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Don't Call It Fusion, Call It Accent: A Tale of Two Copper Spoons at Surry Hills

At this moment, my once beautiful copper spoons are soaking in some cleaning solution I Googled minutes before. I think it's a good idea to throw baking soda into the mix because, as we know, why not.. I do use a teaspoon of baking soda in my washing machine, especially when my gym clothes are in the mix. *Gasp* "You mix filthy socks and sweatpants with fancy t-shirts??!!" Yes. And I mix black, white, red clothes together, because

(Fast forward to a few Hours later: I think I over-soaked the spoons with my silly formula and now they look not much better that before).

Tale of The Two Spoons:

I bought these two spoons from my vacation last year, from a random shop in Surry Hills. My husband and I were chattering to ourselves, I'd like to think, rather softly as we were thumbing through the items in the shop eherghehergh.

As we paid for our items, the shopkeeper asked if we were Malaysians. I exclaimed, "Aaaahh, how didju know??" She said she is married to one and we continued chatting. She said that when excited Malaysians congregate, our accent is naturally eXXaaaggerated and how she missed being a part of that. My husband and I looked at each other, slightly bemused and didn't think much of it until his cousin said something similar and that our 'sound effects' felt very comforting and warm to her. I guess our mixture of Malay words peppered with "Lahs", Chinese exclamations like "ya mehhh" "Issss ittttt" or when we want to make a point without being offensive we add "ma" e.g. "You should have told me...maaa" or Hokkien swear words like (please feel free to fill in the blanks), make us sound like an orchestra!


Making Budae Jjigae at home

budae jjigae

I love chewy rice cakes (tteokbokki). I love it so much I replay videos to get the pronunciation right. I love it so much I smile involuntarily when I see it in the supermarket or when I'm scrolling through the Gram.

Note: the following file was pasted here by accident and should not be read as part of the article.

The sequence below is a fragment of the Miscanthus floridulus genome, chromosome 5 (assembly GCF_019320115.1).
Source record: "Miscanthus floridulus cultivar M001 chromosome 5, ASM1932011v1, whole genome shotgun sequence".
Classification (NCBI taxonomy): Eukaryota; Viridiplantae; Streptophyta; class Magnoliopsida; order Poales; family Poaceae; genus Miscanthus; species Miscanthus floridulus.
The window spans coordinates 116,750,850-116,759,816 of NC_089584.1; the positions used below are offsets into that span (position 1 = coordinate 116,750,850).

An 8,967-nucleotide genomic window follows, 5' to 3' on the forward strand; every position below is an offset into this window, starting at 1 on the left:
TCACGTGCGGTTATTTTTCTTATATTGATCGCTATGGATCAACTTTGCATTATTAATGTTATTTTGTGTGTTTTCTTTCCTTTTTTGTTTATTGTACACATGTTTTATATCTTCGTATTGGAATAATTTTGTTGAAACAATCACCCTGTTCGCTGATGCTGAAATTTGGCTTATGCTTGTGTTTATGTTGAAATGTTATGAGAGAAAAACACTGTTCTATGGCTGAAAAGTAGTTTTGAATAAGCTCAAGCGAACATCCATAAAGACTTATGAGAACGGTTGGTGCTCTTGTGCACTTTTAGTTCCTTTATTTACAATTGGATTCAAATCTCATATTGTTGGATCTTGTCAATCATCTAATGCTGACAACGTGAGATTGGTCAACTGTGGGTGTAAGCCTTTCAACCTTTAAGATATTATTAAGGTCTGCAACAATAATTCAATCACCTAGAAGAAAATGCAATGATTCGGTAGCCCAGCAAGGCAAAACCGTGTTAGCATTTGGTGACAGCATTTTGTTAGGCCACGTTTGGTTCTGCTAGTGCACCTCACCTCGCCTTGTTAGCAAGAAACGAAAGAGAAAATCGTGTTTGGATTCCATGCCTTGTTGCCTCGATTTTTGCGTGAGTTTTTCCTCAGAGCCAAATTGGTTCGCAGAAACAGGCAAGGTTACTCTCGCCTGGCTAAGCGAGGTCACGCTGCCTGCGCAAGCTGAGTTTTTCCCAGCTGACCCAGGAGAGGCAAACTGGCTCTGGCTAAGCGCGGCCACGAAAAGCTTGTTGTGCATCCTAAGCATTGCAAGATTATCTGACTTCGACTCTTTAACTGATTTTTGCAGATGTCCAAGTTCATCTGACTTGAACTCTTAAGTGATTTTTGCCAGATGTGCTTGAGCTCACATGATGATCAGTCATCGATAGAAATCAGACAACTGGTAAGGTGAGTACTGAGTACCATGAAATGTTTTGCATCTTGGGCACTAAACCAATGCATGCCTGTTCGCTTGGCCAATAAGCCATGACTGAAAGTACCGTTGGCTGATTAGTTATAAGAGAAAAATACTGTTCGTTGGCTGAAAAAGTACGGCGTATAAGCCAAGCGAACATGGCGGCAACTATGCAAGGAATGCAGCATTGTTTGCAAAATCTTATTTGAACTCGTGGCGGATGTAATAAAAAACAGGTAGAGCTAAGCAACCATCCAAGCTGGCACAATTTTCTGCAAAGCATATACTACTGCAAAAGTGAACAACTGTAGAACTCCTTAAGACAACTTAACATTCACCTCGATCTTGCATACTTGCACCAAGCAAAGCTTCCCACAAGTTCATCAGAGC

To make this dish, firstly I fry the frozen rice cakes lightly with some oil to brown it a little, although I think this step probably isn't necessary. I'm just being extra.

Then add water and bring it to a boil until they are about 95% done. Set it aside, and keep the liquid.

Don't cook them til 100% because they go into the pan again.

budae jjigae

So here, I add two large soup spoons of cili boh and 2 tsp of gochujang for taste.

I know it sounds strange but I'm thinking it would work because the strong taste profile of the cili boh will give the broth a more interesting dimension to balance the lighter and fermented-smelling gochujang.

budae jjigae

I think mushrooms add a beautiful earthiness to dishes, so in you go before you rot in my fridge.

budae jjigae

Next add chillies, tofu and water at a level that is enough to submerge the ramen noodle.

I use Ottogi ramen this time because it doesn't come with a flavour sachet.

As the noodle boils, add rice cakes, tofu, sausages, spam if you have.I didn't use spam here.

When the noodle is done, turn off the heat. Now add the thinly sliced beef and stir.

budae jjigae

The beef is completely cooked even with the fire off. You can literally see it cook as you stir it into the piping hot broth.

Next, lay the fresh spinach leaves for iron and wonderful goodness because God knows this whole dish is very sinful.

Add boiled eggs if you like.

budae jjigae

Is this a Fusion dish? I think many chefs hate the F word as much as they hate salmonella because it suggests that the dish is not authentic. Not fake, just not pure I guess. But you know what, thank goodness I'm not a celebrated chef, so I'm just going to cook whatever I like, how bout dah? In fact, I'll cook jjigae minus gochujang as my next experiment.

The way I see it, it's not fusion, it's my accent. Just as I can't help going "Waaaaahhh..issssss it??" I can't help loving spicy food and the comforting tastes of Indian, Malay and Chinese food I have grown up with. So it is only natural for me to incorporate these taste profiles. Like Marco Pierre White said of Pierre Koffmann, "Great chefs have three things in common. ONE: They accept and respect that Mother Nature is the true artist...and they are the cook. TWO: Everything that they do becomes an extension of them as a person. AND THREE: They give you an insight into the world they were born into. The world which inspired them and they serve it on that plate."

Watch the full address at Oxford Union here:

Excerpt taken from 29:38 - 30:07

#MarcoPierreWhite #OxfordUnionaddress #PierreKoffmann #tteokbokki #budaejjigae #ciliboh #cilibohrecipe #resipiKorea

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